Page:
Maybe related to this question

In the comments of this question they say that it gets easier if the variables are identically and independently distributed. But i don't see how because in my case the variable is discrete

Here is my problem : I toss 4 dice and keep the 3 best results. What is the expected value of the result ?

I think tossing 4 dice and keep the 3 best is like tossing 4 dice and removing the minimum.

  • Let X be the result of a standard die.
  • Let Y be tossing 4 dice and keeping the 3 best

Is that correct : $E(Y) = 4*E(X) - E(min)$ ?

So how calculate E(min) ? I know if the variable was uniform on [0,1] I could have started with $F_Y = 1 - ( 1-F_X )^p$ where p is the number of dice I toss, but here the variable is discrete so i don't know where to start.

Generalization : How to calculate the expected value of k realizations of a discrete random variable in [0-n]?

It's been a while since i studied probability, so my basic calculation may be wrong. Also, English is not my mother tongue, so please forgive my mistakes.

edit : spelling mistakes


For clarity, suppose that the dice have ID numbers $1,2,3,4$. Let $X_i$ be the result on die $i$. Let $Y$ be the sum of the three largest of the $X_i$, and let $W$ be the minimum of the $X_i$.

Then $Y=X_1+X_2+X_3+X_4-W$. By the linearity of expectation, it follows that $$E(Y)=E(X_1)+E(X_2)+E(X_3)+E(X_4)-E(W).$$ The linearity of expectation is a very useful result. Note that linearity always holds: independence is not required.

The expectation of the minimum can be calculated by first finding the distribution of the minimum $W$.

The minimum is $1$ unless the dice all show a number $\ge 2$. The probability of this is $1-\left(\frac{5}{6}\right)^4$. We rewrite this as $\frac{6^4-5^4}{6^4}$.

The minimum is $2$ if all the dice are $\ge 2$ but not all are $\ge 3$. The probability of this is $\frac{5^4-4^4}{6^4}$/

The minimum is $3$ if all results are $\ge 3$ but not all are $\ge 4$. This has probability $\frac{4^4-3^4}{6^4}$.

And so on. Now use the ordinary formula for expectation. We get that the expectation of $W$ is $$\frac{1}{6^4}\left(1(6^4-5^4)+ 2(5^4-4^4)+3(4^4-3^4)+4(3^4-2^4)+5(2^4-1^4)+6(1^4-0^4) \right).$$ We leave you the task of computing. Before computing, simplify!

Generalization: Suppose we toss $k$ "fair" $(n+1)$-sided dice, with the numbers $0$ to $n$ written on them. For $i=1$ to $k$, let $X_i$ be the number showing on the $i$-th die. Let $S$ be the sum of the dice. Then $S=X_1+\cdots+X_k$. The expectation of $X_i$ is $\frac{0+1+\cdots +n}{n+1}$. By the usual expression for the sum of consecutive integers, $E(X_i)=\frac{n}{2}$ and therefore $E(S)=\frac{kn}{2}$.

The analysis of the minimum $W$ goes along the same lines as the earlier one. The probability that the minimum is $j$ is $\frac{(n+1-j)^k -(n-j)^k}{(n+1)^k}$. If we use the ordinary formula for expectation, and simplify, we find that $$E(W)=\frac{1^k+2^k+\cdots+n^k}{(n+1)^k}.$$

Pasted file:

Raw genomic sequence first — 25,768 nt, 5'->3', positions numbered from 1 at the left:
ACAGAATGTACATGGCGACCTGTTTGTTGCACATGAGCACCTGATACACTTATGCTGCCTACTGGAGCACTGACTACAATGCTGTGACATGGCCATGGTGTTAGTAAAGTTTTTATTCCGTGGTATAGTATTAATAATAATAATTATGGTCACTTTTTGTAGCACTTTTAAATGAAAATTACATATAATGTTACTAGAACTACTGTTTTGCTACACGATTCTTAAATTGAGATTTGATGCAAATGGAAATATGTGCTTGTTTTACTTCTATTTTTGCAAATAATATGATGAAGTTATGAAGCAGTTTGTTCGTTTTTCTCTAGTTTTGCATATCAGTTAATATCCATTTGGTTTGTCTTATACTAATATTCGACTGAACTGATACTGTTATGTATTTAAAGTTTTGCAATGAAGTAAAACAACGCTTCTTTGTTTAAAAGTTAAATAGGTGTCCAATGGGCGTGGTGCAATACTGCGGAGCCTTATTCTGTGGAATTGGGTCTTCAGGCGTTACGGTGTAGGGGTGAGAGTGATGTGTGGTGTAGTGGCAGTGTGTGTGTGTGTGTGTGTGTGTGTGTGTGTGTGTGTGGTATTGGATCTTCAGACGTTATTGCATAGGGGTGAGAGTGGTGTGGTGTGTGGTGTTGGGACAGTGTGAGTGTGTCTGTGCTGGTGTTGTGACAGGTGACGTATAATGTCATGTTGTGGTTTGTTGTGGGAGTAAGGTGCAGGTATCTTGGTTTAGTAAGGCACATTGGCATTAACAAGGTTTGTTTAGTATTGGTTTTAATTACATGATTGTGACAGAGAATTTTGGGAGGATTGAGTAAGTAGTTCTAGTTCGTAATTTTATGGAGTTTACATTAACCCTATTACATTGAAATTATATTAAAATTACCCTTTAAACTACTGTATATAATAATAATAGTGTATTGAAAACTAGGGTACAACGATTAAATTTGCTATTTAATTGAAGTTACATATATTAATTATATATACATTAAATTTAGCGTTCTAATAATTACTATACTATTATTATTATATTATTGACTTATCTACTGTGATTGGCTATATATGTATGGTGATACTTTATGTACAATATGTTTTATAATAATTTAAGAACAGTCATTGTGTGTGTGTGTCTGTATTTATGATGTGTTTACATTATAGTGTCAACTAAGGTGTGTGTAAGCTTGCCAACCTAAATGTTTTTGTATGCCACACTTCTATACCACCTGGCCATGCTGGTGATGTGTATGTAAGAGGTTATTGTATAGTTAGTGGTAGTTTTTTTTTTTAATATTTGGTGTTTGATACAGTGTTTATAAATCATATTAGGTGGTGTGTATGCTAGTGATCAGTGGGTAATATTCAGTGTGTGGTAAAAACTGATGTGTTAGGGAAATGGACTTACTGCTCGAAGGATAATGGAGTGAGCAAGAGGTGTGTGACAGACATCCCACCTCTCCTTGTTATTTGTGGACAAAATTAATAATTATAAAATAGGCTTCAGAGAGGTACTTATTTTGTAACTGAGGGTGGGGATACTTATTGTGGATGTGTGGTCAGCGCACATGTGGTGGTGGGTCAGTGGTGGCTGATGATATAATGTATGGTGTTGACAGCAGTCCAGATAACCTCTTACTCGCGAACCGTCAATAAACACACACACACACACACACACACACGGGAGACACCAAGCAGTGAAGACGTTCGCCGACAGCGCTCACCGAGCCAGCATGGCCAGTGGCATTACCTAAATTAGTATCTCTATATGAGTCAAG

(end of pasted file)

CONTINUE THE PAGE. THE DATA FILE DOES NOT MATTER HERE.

A nice way to find $E(W)$: The following is a useful general result. Let $X$ be a random variable that only takes non-negative integer values. Then $$E(X)=\sum_{i=1}^\infty \Pr(X\ge i).$$ We apply that to the case of the random variable $W$ which is the minimum of $X_1,\dots,X_4$. The probability that $W\ge i$ in that case is $\frac{(7-i)^k}{6^k}$.

The same procedure works for the more general situation you asked about.

  • $\begingroup$ In your initial equation do you mean E(Y) = E(X1) + E(X2) + E(X3) + E(X4) - E(W) ? $\endgroup$
    – Kalissar
    Apr 9 '13 at 15:03
  • $\begingroup$ @Kalissar: Thanks for spotting the typo! Corrected. I have added a short discussion of the general situation that you asked about. Similar techniques can be used for variants of your problem. $\endgroup$ Apr 9 '13 at 15:10
  • $\begingroup$ In the last formula for $E(X)$ the series should start at $i=1$. $\endgroup$
    – Did
    Apr 10 '13 at 15:11
  • $\begingroup$ Your comment is very kind but not quite accurate: this is a classical mistake... $\endgroup$
    – Did
    Apr 10 '13 at 15:52
  • $\begingroup$ Should the general case $E(W)=\frac{1^k+2^k+\cdots+n^k}{(n+1)^k}$ actually be $E(W)=\frac{1^k+2^k+\cdots+n^k+(n+1)^k}{(n+1)^k}$? $\endgroup$ Jun 24 '21 at 8:34

Yes, your equation is correct, and this is a good and efficient way to perform this calculation. To find the expected value of the minimum, consider the hypercubes $[k,6]^4$ for $k=1,\dotsc,6$. The number of these hypercubes that a result is in is given by the minimum value of the dice. Thus we get the expected value of the minimum by adding up the probabilities of hitting these hypercubes:

$$\mathbb E[\min]=\frac{\displaystyle\sum_{k=1}^6k^4}{6^4}=\left.\frac1{30}\frac{n(n+1)(2n+1)(3n^2+3n-1)}{6^4}\right|_{n=6}=\frac{2275}{1296}\approx1.7554\;.$$

  • $\begingroup$ Thank you very much. I accepted the other answer because it includes a way to calculate the distribution. I find yours very interesting though. $\endgroup$
    – Kalissar
    Apr 9 '13 at 15:15
  • 1
    $\begingroup$ @Kalissar: No worries about accepting the answer. About the distribution: Because of the linearity of expectation, expected values are often much easier to obtain than distributions. So if you wanted the distribution, that's good, but if you don't need it and only need the expected value, then an approach that doesn't involve calculating the distribution is usually better. $\endgroup$
    – joriki
    Apr 9 '13 at 15:27

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